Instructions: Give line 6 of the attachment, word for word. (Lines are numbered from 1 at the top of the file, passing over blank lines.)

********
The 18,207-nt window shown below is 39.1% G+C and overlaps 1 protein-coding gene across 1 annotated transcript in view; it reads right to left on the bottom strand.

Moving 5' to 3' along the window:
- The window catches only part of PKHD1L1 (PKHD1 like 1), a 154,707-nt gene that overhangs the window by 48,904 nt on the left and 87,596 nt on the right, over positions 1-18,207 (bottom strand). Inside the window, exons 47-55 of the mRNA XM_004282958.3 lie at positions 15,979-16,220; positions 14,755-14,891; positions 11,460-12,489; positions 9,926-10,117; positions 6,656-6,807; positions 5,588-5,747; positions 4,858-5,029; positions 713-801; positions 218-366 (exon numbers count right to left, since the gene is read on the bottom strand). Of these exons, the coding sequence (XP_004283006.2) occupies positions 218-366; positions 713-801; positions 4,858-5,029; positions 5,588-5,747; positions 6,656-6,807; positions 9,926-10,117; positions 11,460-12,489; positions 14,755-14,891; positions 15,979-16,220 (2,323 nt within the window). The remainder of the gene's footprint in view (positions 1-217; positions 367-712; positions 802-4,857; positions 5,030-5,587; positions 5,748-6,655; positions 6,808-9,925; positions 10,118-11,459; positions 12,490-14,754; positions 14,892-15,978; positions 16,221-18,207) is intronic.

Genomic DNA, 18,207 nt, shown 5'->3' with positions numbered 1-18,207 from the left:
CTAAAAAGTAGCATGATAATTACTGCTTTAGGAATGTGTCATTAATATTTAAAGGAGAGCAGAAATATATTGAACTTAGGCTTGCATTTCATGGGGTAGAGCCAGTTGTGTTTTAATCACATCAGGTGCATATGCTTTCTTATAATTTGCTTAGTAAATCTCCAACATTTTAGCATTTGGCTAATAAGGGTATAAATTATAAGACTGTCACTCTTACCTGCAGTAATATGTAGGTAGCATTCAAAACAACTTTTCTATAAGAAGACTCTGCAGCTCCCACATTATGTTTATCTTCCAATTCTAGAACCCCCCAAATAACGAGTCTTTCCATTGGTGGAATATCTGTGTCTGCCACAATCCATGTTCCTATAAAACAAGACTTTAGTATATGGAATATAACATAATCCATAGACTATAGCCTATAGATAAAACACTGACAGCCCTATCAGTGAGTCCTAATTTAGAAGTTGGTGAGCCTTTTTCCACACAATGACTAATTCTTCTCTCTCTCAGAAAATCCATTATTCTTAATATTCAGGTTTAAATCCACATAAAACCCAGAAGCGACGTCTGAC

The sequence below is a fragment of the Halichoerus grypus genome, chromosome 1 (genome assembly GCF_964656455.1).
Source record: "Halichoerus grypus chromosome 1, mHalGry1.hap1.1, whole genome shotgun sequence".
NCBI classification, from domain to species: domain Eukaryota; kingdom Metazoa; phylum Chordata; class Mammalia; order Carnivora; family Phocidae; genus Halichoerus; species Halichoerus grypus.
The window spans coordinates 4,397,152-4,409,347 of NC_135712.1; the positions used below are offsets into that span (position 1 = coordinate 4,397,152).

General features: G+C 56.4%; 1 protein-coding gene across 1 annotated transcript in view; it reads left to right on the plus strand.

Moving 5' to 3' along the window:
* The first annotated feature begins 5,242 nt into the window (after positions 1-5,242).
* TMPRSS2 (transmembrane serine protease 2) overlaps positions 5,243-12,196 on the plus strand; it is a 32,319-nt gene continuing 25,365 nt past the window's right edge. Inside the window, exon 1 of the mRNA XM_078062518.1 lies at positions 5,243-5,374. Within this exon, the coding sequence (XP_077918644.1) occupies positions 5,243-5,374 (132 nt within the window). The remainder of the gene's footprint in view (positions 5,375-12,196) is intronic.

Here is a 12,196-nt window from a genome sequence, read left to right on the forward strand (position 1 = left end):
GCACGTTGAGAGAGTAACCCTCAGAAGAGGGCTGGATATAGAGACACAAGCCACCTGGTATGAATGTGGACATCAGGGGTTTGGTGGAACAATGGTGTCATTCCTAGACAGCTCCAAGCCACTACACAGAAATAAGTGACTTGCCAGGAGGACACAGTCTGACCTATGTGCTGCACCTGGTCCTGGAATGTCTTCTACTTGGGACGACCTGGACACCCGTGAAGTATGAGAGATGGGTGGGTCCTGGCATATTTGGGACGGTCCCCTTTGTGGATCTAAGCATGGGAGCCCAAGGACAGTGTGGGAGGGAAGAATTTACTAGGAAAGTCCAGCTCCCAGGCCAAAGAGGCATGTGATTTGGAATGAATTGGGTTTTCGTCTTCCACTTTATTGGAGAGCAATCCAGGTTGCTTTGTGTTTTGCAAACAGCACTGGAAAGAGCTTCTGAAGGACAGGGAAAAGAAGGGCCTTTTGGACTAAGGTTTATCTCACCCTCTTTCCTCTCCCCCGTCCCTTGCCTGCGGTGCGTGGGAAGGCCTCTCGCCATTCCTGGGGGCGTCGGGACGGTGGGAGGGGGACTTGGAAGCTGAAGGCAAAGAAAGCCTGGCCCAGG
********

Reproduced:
The sequence below is a fragment of the Halichoerus grypus genome, chromosome 1 (genome assembly GCF_964656455.1).